Examining primary school teachers’ understanding of teaching geometry through the problem solving approach in Swaziland.
Ndlandla, Sibusiso Sandile.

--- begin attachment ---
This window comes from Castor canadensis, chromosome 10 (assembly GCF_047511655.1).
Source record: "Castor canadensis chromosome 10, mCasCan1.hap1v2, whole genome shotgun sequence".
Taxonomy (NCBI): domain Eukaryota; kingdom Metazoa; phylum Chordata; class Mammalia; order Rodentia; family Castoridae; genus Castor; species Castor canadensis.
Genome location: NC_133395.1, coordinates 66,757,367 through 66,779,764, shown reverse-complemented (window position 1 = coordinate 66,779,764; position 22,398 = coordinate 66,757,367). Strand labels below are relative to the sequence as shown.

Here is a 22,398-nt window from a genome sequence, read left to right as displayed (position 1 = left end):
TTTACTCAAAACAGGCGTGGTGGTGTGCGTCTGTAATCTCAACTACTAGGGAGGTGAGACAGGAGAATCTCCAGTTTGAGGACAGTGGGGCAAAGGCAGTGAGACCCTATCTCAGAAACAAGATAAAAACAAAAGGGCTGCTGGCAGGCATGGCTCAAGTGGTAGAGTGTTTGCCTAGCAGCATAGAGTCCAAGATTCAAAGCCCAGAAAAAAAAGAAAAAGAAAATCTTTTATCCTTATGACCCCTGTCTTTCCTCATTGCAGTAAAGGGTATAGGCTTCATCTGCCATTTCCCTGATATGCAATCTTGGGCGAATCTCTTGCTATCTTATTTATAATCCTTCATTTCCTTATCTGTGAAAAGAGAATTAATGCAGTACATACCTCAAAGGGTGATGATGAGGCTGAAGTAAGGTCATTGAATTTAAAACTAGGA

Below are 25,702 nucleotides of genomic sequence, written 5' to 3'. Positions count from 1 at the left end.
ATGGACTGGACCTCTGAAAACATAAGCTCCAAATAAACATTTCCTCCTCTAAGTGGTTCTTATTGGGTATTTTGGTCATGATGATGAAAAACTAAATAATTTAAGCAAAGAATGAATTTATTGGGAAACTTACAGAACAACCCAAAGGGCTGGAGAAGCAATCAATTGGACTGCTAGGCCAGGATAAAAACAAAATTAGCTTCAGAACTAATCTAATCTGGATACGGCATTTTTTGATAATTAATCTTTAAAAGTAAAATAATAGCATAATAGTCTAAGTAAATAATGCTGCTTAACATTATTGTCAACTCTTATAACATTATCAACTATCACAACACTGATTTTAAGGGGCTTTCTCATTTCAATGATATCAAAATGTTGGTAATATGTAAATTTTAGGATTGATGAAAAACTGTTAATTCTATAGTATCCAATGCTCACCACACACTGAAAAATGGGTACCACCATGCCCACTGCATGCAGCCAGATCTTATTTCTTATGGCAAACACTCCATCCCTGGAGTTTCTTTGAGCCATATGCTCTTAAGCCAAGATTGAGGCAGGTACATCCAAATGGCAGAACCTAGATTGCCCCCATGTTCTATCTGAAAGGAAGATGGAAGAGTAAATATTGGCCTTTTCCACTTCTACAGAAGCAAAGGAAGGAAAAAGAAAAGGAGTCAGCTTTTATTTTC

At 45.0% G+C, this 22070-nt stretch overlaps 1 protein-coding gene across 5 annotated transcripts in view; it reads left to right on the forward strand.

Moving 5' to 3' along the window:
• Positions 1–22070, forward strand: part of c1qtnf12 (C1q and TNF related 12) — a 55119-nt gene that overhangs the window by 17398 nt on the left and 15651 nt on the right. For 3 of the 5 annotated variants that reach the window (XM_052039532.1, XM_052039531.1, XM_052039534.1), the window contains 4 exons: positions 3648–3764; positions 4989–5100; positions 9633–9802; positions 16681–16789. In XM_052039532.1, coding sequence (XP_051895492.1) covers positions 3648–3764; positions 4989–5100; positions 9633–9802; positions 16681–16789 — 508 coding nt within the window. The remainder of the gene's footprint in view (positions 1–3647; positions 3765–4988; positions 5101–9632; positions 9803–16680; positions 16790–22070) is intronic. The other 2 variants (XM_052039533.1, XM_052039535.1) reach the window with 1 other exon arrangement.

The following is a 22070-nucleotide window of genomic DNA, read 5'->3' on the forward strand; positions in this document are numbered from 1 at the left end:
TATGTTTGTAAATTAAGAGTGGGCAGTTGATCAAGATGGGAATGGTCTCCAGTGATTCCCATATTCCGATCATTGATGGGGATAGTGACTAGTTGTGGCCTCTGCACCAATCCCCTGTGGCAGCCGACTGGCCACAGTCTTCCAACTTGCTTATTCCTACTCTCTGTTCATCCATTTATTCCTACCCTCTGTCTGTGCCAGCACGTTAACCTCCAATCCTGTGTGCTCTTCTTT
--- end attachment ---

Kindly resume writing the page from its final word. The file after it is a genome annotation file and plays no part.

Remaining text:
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In this study, I examined primary teachers’ understanding of teaching geometry through the problem solving approach, using Ball, Thames and Phelps’s (2008) mathematical knowledge for teaching (MKT) framework as a lens, focusing on the knowledge of content and students (KCS) and knowledge of content and teaching (KCT) domains. I collected data in two phases. In the first phase, 34 participants who had been purposefully sampled completed an open-ended questionnaire with tasks adapted from Manizade and Mason (2011), which extracted their MKT in the two domains of decomposing and recomposing the area of polygons. In the second phase, I collected data using lesson observations, semi-structured interviews and lesson plan analysis from two participants, who volunteered from the initial 34, in their respective schools. The results showed that the participants had limited understanding of teaching geometry through the problem solving approach. The participants demonstrated procedural understanding in most of aspects used to describe MKT in this study. Notably, most participants could not identify the important mathematical ideas necessary for comparing the areas of the parallelogram and the triangle. In addition, they could not identify the misconception in the questionnaire associated with decomposing and recomposing the triangle into a parallelogram to compare their areas. Moreover, during the lesson observations, the participants could not demonstrate most of the practices associated with teaching by means of the problem solving approach, demonstrating instead traditional instructional practices consistent with their descriptions in the open-ended questionnaire and the semi-structured interview. The participants cited the language used in problems, learners’ abilities and attitude, their own knowledge and the advantages of the problem solving approach as the factors influencing their conceptions of teaching geometry through the problem solving approach. Arising from these results, I recommend that primary school teachers need to be empowered with knowledge in the relevant aspects of MKT that would enable them to teach geometry through the problem solving approach.